So there is flow; we will call it a laminar flow. This means that however small the laminae cut from the flow may be, the movement of each is strictly parallel to the movement of others. This model is faithful to the description in De rerum natura. These lamellae are its elements; they are solids but the cataract is fluid. Now a laminar flow is ideal and in effect theoretical. In the real world it is very rare that all the local flows remain parallel. They always become more or less turbulent. The question to be raised, which we ask here, is the following: How do vortices form? How does turbulence appear in a laminar flow? Parallel flow is taken initially as a simple model. Perhaps originary, I do not know, but in any case much less complicated or tangled than a swirling flow. Now the question we raise and which we are in the process of resolving, by way of many experiments and localised theories, is exactly Lucretius's question. I will formulate it again: if the fall of atoms is an ideal laminar cataract, what are the conditions under which it enters into concrete experience, that of vortical flow?


Now this vortex, tourbillon – [TEXT NOT REPRODUCIBLE IN ASCII], dine, [TEXT NOT REPRODUCIBLE IN ASCII] dinos – is nothing but the primitive form of the construction of things, of nature in general, according to Epicurus and Democritus. The world is first of all this open movement of rotation and translation given by the flow and the fall, the laminar cascade. Question: how does rotation appear? Answer: the clinamen is the smallest imaginable condition for the original formation of turbulence. In the De Finibus, Cicero wrote that atomorum turbulenta concursio, that is, atoms meet in and by turbulence.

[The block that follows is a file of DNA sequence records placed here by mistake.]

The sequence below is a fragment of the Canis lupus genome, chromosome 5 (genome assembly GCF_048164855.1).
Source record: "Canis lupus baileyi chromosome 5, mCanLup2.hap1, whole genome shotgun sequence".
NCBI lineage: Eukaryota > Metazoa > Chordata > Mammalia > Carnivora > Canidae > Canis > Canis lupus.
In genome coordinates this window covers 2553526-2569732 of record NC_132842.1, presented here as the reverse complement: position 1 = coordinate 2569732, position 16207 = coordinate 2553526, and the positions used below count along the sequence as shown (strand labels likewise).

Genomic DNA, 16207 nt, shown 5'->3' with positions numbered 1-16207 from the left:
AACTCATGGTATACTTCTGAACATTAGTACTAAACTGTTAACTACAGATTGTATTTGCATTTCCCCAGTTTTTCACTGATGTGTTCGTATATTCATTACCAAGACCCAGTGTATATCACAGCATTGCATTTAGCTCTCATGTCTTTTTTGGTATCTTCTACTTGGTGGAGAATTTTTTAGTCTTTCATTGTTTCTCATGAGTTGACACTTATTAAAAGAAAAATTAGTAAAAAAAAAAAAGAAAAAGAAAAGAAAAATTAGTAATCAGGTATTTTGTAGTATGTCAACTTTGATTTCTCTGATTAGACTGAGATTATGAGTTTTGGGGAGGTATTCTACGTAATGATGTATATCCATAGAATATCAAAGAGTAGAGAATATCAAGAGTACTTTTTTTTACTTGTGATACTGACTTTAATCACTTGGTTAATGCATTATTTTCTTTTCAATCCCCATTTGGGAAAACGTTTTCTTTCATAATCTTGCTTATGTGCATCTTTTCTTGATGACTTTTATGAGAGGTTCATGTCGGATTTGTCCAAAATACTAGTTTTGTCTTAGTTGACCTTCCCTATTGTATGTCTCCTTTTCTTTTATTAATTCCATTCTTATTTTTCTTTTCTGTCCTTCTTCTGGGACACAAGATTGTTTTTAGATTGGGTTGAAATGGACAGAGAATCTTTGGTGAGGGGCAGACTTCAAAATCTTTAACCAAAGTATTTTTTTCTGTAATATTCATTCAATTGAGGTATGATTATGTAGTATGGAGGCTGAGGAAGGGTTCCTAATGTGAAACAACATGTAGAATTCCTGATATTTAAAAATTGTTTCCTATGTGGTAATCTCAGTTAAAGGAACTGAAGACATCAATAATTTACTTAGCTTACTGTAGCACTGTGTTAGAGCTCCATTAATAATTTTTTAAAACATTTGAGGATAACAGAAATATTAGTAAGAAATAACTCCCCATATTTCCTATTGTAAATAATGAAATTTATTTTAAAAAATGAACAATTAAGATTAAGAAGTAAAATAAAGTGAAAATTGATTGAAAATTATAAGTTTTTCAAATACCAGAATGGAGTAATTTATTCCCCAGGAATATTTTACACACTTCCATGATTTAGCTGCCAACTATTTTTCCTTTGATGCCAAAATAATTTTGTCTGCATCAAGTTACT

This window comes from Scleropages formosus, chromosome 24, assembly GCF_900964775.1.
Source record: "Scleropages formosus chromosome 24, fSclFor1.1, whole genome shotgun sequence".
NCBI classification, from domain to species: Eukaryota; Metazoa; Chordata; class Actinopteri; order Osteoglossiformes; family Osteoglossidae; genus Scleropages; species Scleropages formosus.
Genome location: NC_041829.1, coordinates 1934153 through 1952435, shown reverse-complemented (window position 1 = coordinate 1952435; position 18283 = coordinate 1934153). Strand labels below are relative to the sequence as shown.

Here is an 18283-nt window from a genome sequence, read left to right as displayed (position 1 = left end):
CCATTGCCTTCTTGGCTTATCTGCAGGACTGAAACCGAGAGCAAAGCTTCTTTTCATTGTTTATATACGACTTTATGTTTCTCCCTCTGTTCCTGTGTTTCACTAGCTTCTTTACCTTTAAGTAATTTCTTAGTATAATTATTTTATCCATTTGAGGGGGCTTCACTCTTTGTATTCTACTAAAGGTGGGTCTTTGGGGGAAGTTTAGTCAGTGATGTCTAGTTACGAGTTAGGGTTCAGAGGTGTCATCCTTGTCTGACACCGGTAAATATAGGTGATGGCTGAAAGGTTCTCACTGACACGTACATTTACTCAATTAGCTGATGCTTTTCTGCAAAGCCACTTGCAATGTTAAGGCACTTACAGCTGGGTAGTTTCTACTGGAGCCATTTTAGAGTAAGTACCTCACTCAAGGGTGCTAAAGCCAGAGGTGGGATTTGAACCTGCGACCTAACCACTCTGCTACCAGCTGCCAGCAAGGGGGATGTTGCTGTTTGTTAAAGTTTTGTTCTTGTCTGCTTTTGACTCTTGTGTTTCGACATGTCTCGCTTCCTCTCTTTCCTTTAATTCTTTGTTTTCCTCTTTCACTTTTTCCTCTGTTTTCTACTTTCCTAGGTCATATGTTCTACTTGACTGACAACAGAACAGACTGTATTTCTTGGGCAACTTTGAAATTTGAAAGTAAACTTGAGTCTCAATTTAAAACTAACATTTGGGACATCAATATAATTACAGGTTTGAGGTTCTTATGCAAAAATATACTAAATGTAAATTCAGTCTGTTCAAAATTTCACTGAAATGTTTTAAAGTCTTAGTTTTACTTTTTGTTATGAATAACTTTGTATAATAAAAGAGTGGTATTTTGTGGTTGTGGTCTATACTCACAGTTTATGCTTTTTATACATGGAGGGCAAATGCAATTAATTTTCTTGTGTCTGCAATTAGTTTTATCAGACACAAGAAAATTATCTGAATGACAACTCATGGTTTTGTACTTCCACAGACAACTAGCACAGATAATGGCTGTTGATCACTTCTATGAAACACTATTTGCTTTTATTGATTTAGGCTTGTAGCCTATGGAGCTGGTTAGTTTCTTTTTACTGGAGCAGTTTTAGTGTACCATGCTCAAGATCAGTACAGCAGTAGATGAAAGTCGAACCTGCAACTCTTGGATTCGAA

Let us return to the text: just as the oblique flight of the lightning bolt cuts across the parallel lines of rain nunc hinc, nunc illinc, here and there, so declination appears in laminar flow as the minimum angle in the inception of turbulence, incerto tempore, incertisque locis (at times quite uncertain and uncertain places, 2: 218–19). A fresh argument with which traditional science may accuse Lucretius of ignorance and imprecision. This has nothing to do with science, since the incident is uncertain in time, uncertain in place, and in each case undetermined. The argument says nothing about the model or the description, but a great deal about its own ideal of science. For it to carry weight, knowledge should have nothing to say about chance distributions. What Lucretius says, however, remains true, that is, faithful to the phenomenon: turbulence appears stochastically in laminar flow. Why? I do not know why. How? By chance, with respect to space and time. And, once again, what is the clinamen? It is the minimum angle for the formation of a vortex, appearing by chance in a laminar flow.